Altered Gene Expression in Adenomatous Polyps from APCmin Mice.
APCmin mice (ages 6–23 weeks) had polyps ranging from 1 to 4 mm in both the colon and small intestine. Typically, ≥30 polyps were present in the small intestine and 0–3 in the colon of each mouse. In general, more polyps were found in older mice than younger ones. A total of 14 colonic polyps from eight mice were analyzed. All were adenomatous polyps. These were classified as low-grade dysplastic based on glandular architecture; nuclear hyperchromasia, stratification, and pleomorphism; and cytoplasmic mucus content. Table 1 ⇓ lists the relative expression levels of all genes that were examined in these polyps relative to expression in colon mucosa from wild-type mice. A wide range of expression levels was observed; several genes were up-regulated markedly, whereas others were down-regulated. Five genes—COX-2, GRO-α, CXCR2, OPN, and MIP-2, had a particularly high degree of altered expression in the polyps. All of these genes are up-regulated in human colon cancer or other cancers, although not to such a high degree (1 , 8 , 16 , 17) .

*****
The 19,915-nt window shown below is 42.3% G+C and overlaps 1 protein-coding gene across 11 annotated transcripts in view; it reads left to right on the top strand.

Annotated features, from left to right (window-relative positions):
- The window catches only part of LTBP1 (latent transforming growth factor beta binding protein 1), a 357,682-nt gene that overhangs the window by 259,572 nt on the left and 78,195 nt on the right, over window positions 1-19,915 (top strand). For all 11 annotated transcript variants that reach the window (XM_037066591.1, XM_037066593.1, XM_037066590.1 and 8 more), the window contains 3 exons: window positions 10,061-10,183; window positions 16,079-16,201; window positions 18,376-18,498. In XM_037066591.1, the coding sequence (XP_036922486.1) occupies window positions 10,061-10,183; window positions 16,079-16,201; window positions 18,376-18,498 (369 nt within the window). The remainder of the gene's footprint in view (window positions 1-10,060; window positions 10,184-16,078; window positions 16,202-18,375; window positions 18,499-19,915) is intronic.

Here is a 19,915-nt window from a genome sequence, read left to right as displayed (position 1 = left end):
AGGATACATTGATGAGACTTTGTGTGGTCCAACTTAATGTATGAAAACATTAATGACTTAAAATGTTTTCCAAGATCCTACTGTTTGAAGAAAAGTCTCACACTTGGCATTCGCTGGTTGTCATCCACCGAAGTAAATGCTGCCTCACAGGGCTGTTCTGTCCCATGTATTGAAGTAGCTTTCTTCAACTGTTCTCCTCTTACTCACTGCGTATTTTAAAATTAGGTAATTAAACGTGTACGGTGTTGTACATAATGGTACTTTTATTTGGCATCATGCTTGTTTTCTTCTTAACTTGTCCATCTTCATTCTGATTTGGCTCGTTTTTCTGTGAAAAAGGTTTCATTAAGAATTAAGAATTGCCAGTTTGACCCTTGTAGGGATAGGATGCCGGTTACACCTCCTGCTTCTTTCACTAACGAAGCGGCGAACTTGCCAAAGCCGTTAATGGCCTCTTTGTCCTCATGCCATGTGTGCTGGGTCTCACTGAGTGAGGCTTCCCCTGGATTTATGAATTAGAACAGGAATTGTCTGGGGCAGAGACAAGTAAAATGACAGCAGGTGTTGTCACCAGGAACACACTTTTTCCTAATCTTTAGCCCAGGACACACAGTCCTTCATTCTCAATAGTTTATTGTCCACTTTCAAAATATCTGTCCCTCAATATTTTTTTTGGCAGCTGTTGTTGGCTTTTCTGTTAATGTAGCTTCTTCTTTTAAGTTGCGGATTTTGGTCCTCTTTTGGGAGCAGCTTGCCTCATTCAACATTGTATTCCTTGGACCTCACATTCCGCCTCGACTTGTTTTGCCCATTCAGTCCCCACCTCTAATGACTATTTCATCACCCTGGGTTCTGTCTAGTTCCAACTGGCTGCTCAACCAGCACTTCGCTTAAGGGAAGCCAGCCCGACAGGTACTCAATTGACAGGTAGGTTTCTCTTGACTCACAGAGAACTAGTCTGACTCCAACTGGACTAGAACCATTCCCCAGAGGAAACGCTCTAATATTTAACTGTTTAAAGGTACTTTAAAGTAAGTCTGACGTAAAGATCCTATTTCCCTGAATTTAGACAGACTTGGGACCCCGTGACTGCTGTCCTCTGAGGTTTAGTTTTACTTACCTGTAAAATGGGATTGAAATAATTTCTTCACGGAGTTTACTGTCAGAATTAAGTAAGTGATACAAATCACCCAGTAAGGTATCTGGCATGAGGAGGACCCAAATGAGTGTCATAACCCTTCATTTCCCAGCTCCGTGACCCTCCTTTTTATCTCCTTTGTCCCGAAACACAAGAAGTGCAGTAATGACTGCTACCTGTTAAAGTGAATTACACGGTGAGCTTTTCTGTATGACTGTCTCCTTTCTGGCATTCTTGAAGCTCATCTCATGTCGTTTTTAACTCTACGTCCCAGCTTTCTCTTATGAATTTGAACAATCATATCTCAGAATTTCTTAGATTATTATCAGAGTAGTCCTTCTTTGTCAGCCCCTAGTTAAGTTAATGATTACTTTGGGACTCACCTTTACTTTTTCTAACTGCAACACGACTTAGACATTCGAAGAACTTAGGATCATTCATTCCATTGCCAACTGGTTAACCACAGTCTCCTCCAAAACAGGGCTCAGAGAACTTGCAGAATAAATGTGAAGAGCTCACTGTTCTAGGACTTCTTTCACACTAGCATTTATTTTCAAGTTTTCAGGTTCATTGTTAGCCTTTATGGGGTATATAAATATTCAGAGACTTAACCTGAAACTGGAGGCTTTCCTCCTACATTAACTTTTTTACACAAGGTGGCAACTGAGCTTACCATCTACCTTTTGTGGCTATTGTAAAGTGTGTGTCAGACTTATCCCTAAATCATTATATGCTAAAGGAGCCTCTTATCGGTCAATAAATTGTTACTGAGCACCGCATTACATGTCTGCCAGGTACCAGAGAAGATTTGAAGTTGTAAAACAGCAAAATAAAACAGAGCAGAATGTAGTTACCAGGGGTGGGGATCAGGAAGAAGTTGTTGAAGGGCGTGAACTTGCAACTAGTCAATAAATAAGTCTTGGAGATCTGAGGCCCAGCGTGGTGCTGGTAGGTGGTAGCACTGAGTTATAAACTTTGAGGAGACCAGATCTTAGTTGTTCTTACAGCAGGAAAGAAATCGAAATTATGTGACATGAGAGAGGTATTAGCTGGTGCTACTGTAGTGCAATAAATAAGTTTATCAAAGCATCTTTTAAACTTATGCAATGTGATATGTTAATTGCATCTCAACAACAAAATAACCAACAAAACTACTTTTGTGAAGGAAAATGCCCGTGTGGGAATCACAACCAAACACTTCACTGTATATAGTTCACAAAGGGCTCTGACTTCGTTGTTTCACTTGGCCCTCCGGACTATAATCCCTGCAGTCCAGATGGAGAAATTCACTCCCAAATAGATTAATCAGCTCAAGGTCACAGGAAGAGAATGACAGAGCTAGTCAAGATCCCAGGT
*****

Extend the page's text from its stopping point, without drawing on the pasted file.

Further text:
Altered Gene Expression in Morphologically Normal Colon of APCmin Mice.
We next analyzed the expression of these five genes in morphologically normal colon tissue from APCmin mice at three different ages—6, 13, and 23 weeks—compared with normal colon tissue from wild-type littermates. After we removed all of the polyps from the APCmin mice, we divided the polyp-free colons of the APCmin mice and the age-matched wild-type littermates into six equal segments ∼1.5 cm in length. Colonic mucosa was isolated as described in “Materials and Methods,” and the expression of the five genes was analyzed.